Microsoft’s Seeing AI is a smartphone app that “narrates the world around you”. Development of this software started way back in 2014, and at that time it used a neural network to help find and identify surrounding objects. However, it was far too slow with a latency of approx 10 seconds.
In a recent Nvidia blog post the graphics chip firm tells the story of the development of Seeing AI from its huge latency limited scope past to the wide ranging and responsive current day. The app was demonstrated at GTC 2018 last month, as it was trained using Nvidia hardware. The development team completed some local training using the Nvidia Titan X GPU, with more expensive works completed using a Microsoft Azure cloud instance running Nvidia Tesla P100 GPUs.
Over time the app has gained new ‘channels’ which are extra capabilities. Sensing AI can now complete the following useful tasks, some of them even work while offline:
- Read printed short texts as soon as they are presented via the smart device camera
- Recognise, capture and read through documents
- Read handwritten text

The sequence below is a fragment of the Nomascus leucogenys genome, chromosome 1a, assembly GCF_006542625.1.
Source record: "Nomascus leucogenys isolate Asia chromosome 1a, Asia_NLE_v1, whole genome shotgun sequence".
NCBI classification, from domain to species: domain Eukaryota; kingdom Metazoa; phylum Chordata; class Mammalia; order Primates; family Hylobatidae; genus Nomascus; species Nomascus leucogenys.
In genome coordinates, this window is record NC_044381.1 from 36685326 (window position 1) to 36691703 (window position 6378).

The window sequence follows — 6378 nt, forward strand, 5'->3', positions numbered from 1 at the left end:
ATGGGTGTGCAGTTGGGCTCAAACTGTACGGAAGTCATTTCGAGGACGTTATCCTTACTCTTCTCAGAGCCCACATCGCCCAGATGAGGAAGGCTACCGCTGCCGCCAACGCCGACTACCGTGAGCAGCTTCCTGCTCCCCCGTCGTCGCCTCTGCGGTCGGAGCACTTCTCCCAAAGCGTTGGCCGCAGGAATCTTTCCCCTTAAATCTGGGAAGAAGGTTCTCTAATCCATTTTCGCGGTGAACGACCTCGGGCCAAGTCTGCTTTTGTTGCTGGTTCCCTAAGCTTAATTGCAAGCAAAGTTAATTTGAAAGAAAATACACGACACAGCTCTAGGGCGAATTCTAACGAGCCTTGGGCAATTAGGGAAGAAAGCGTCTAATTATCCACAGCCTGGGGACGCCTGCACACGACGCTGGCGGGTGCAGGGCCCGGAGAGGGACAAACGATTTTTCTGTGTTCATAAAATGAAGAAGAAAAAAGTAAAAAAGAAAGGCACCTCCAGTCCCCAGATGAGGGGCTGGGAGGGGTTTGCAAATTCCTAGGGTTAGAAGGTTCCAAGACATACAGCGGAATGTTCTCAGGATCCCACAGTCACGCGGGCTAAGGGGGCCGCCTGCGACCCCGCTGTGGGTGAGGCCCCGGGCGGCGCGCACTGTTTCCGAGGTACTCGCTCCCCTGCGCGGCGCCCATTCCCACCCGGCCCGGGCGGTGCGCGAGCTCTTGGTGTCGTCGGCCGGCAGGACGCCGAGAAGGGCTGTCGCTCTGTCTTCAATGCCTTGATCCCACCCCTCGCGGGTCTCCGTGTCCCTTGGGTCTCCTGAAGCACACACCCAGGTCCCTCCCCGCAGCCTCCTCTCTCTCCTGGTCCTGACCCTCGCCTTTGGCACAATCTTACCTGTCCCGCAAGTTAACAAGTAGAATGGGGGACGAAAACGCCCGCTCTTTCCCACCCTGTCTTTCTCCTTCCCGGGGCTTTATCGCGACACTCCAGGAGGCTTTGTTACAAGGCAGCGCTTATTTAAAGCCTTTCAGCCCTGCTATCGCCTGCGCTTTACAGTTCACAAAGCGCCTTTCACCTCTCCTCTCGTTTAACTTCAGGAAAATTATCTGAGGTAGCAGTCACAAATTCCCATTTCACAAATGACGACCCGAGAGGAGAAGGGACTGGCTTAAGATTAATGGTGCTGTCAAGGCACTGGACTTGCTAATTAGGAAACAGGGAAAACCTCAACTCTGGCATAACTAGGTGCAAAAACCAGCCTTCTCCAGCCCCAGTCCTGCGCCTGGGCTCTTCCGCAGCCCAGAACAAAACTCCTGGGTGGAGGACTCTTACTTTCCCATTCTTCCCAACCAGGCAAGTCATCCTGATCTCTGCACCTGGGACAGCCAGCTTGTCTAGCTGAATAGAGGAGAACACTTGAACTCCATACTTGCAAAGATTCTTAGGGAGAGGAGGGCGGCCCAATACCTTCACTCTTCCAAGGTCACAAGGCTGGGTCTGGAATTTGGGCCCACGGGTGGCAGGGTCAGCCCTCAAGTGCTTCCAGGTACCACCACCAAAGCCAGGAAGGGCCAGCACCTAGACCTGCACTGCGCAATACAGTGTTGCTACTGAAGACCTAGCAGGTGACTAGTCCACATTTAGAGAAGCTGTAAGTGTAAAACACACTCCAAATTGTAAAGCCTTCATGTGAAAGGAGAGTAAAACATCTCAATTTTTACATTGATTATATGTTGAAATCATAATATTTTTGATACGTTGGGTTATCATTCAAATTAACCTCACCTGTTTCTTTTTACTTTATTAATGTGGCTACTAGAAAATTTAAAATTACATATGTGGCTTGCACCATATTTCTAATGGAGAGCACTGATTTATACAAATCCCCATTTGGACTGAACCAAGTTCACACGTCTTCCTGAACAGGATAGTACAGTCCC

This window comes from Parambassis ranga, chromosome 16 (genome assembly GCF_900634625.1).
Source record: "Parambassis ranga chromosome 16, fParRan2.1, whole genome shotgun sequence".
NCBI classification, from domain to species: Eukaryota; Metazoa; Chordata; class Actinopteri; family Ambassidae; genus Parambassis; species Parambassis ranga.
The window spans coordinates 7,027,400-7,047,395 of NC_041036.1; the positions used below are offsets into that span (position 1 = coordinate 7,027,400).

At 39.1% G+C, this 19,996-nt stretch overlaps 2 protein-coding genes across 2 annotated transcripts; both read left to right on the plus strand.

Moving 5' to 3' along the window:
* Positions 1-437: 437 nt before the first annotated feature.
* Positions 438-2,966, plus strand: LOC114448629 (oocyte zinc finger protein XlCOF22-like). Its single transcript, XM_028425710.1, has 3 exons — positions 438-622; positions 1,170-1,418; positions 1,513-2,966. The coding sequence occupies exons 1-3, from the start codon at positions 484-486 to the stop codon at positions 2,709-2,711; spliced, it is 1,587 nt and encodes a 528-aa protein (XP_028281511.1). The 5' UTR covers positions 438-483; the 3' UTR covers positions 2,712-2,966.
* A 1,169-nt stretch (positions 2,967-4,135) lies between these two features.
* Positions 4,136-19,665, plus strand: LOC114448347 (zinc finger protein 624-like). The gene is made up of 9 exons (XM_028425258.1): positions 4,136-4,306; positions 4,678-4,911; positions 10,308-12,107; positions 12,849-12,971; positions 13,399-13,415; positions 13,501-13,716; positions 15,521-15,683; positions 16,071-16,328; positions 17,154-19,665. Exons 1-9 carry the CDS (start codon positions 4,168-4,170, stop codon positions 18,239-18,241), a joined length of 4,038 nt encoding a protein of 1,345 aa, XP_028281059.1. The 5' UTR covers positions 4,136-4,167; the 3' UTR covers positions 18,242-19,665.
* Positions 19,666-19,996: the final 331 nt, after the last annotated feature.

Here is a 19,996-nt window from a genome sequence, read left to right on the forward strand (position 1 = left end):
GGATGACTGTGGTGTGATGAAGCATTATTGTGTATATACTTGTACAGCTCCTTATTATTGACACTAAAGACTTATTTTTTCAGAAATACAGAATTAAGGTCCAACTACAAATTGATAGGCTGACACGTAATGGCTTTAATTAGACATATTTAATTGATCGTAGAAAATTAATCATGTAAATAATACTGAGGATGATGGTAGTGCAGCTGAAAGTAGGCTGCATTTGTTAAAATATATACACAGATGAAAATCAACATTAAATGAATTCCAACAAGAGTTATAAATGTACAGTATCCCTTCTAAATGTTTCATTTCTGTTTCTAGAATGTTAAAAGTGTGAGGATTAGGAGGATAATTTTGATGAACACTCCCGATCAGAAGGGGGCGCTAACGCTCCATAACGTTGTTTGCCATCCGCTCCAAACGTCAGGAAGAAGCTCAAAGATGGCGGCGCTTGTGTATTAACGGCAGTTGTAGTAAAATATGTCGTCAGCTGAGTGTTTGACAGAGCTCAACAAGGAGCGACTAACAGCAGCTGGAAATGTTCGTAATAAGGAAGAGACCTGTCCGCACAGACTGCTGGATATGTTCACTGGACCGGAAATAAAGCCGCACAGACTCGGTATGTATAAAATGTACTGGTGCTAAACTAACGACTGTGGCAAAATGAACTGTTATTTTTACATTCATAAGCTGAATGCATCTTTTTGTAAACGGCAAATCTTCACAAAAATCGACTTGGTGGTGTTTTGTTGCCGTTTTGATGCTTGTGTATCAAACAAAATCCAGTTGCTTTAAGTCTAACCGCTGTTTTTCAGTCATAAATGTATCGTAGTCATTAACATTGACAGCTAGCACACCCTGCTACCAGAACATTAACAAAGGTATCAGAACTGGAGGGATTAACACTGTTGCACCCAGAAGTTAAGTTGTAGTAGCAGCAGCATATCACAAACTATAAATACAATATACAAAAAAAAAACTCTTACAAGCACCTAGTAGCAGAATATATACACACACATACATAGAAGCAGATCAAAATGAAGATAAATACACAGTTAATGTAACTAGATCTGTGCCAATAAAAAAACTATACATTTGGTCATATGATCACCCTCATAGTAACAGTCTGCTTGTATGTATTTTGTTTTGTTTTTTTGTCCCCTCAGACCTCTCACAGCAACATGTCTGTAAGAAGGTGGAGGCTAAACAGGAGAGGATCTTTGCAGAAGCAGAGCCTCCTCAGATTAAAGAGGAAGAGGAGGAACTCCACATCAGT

- Identify products
- Identify people – if the person is a pre-configured contact then you will be told their name, otherwise they will be described
- Judge a person’s emotions from their expression
- Recognise and describe scenes around you
- Recognise and describe scenes in other smartphone apps such as Mail, Twitter, Gallery and more
- Identify currency – useful for paying for products and services
- Measure light
- Describe colour
You can see many of the above capabilities in demo videos via the Seeing AI product page.
In training the app to recognise money the research tem thought it was important not to ‘guess’ currency values incorrectly. The AI would rather not classify than get it wrong. Thus a very wide range of photo sources of currency was used for training. Cash photos were partly obscured, blurred, out of context and too zoomed in to try and cover any occasion.
Seeing AI is quite a popular app, and the Nvidia blog says that Stevie Wonder uses it every day, for example. At the moment it is iOS only. Whether it will come to Android isn’t clear, as it is rumoured that this iOS test version was only released in preparation for Microsoft’s goal of producing a refined HoloLens app.